Iowa State University

Inside Iowa State
October 23, 1998

Tye gift renovates music recital hall

by Steve Sullivan

A Marshalltown woman's generosity and love of the arts will be recognized on Sunday, Oct. 25, when the Martha-Ellen Tye Recital Hall in the Music Hall is dedicated.

The existing recital hall will be named in honor of the late Marshall-town woman, whose $1.1 million gift to the ISU Foundation's Campaign Destiny greatly has impacted the performing arts and art education at Iowa State.

The Martha-Ellen Tye Recital Hall dedication will begin at 3 p.m. A dedication concert will feature the Iowa State Singers and the University Chorus. Tours and demonstrations of the hall's renovations will be offered.

Tye, who died last May, was well known for her philanthropic activities, not only in her hometown, but throughout the state, nation and world. She was the lead donor to renovate Iowa State's Fisher Theater, named for her brother Bill, who attended ISU in the 1930s and, like his sister, was a major benefactor in building the facility.

Tye's most recent gift to ISU includes $300,000 to create a performing arts scholarship endow-ment, $500,000 to establish the Martha-Ellen Tye Performing Arts Institute and $300,000 to renovate the recital hall.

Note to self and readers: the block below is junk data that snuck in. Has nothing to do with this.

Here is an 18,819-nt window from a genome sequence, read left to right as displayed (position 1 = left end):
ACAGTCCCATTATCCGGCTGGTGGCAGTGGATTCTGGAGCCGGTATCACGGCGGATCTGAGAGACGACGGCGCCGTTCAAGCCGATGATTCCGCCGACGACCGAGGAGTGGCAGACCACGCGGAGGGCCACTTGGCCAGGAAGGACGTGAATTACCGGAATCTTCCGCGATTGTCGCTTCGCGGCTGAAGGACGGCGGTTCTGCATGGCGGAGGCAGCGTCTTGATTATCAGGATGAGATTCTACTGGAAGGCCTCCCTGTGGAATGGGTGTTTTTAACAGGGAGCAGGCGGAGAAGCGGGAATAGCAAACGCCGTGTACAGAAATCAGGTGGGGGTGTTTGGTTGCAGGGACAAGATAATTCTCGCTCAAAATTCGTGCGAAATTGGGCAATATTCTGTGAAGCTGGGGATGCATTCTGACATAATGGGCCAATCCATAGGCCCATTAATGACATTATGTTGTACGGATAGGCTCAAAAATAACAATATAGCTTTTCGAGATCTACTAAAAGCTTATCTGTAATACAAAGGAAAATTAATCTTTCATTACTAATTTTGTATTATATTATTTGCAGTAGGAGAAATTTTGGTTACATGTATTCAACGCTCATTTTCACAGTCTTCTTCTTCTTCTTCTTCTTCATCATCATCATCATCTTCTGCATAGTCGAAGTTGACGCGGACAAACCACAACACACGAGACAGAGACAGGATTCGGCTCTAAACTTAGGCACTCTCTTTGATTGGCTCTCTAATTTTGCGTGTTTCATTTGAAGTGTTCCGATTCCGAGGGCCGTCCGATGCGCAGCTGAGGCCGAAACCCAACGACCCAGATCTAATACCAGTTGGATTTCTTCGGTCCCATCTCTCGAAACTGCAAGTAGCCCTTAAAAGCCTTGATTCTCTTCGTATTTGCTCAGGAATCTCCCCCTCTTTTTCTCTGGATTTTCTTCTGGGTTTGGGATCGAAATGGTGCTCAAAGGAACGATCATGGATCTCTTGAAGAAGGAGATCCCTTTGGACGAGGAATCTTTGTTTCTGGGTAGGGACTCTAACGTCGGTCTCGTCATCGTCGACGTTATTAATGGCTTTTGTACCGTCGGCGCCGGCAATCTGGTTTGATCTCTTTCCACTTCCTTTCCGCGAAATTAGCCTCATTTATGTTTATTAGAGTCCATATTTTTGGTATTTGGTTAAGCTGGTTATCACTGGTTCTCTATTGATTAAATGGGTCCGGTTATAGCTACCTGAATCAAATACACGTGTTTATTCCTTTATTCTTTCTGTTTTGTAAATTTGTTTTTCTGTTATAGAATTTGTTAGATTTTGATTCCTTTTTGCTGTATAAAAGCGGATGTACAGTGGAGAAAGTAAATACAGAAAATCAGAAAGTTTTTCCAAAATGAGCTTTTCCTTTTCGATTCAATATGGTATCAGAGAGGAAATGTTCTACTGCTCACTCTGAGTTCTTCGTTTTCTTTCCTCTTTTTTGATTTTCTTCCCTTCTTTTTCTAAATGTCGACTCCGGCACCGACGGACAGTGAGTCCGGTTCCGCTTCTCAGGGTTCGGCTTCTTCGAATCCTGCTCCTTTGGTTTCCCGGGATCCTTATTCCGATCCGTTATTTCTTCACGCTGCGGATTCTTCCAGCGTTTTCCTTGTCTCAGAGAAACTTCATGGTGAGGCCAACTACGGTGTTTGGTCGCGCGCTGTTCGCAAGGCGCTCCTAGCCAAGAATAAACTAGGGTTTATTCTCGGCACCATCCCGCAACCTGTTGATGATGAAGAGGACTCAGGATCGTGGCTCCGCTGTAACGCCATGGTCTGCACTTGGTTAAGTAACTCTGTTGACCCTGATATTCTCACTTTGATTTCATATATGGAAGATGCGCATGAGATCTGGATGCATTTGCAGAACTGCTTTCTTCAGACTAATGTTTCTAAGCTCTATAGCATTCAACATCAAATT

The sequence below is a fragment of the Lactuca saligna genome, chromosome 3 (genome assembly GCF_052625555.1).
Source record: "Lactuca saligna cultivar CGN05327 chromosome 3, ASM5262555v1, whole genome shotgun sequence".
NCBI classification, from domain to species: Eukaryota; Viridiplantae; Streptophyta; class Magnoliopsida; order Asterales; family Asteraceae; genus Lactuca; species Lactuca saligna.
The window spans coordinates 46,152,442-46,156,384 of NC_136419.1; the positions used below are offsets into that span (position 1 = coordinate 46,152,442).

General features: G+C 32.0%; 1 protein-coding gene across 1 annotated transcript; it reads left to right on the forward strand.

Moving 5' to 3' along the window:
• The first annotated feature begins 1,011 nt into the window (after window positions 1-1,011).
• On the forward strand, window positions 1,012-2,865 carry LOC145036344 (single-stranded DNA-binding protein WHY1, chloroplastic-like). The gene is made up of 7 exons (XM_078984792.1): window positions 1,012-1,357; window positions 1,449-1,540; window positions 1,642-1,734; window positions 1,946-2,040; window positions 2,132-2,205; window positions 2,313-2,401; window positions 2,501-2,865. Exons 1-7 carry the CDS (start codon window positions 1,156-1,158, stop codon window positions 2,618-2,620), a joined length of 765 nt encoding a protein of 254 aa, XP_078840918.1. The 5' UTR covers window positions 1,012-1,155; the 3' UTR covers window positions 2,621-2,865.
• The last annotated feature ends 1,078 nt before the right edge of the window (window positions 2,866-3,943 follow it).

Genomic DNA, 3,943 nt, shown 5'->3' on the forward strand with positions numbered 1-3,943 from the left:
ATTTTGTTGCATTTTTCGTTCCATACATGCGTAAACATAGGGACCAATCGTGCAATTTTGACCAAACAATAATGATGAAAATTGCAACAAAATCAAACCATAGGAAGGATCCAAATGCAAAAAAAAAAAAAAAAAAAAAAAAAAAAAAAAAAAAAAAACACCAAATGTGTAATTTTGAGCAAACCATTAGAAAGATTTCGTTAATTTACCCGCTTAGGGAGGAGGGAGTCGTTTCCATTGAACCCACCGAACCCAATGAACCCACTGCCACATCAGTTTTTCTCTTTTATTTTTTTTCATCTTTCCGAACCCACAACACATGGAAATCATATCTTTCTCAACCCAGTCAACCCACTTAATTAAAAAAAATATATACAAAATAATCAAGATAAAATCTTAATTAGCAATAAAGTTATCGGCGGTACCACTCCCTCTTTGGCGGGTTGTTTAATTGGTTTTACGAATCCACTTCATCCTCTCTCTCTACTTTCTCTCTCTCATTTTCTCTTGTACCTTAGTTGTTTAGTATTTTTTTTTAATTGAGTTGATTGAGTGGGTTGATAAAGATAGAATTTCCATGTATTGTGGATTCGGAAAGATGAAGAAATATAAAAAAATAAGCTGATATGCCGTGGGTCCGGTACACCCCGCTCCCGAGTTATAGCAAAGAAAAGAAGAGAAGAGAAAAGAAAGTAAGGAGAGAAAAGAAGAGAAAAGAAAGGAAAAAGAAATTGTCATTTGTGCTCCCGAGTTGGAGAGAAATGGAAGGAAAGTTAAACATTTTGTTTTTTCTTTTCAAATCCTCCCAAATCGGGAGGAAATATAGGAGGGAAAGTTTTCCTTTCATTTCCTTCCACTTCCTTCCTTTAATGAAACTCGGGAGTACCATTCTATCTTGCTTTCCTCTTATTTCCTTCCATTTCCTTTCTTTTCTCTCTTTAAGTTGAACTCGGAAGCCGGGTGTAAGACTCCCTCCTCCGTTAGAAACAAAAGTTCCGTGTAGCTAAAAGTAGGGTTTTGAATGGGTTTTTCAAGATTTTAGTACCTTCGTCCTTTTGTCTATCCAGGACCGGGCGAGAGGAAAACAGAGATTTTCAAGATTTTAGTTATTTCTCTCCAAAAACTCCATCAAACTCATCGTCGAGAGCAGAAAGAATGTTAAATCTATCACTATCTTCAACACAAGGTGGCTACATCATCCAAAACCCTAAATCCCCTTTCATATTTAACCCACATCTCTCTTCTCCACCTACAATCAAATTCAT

The recital hall upgrade includes a surround-sound, audio- video system; a multi-channel audio workstation enabling high digital recordings; and a theatrical lighting system. All the formats are computer integrated, providing direct access via the Internet.

"The scholarship program and the improvements to the recital hall greatly enhance opportunities for students in the department of music," said music department chair Sue Haug. "We are honored to have Martha-Ellen Tye's name associated with our hall and are pleased to have student ensembles participating in this dedication event because students are the ultimate recipients of her generosity."

The Martha-Ellen Tye Performing Arts Institute, which is coordinated by the Iowa State Center, was created to present and support education and outreach programs. The institute will offer educational programs to elementary, high school and university students; provide performance experiences to aspiring young performing artists and support the facilities that help students realize their creative potential, said Paul Ferrone, director of performing arts programming for the Iowa State Center.

The institute's inaugural event will be in September 1999, when selected winners of the Metropolitan Opera National Council Auditions will perform at Stephens Auditorium, accompanied by the Des Moines Symphony.

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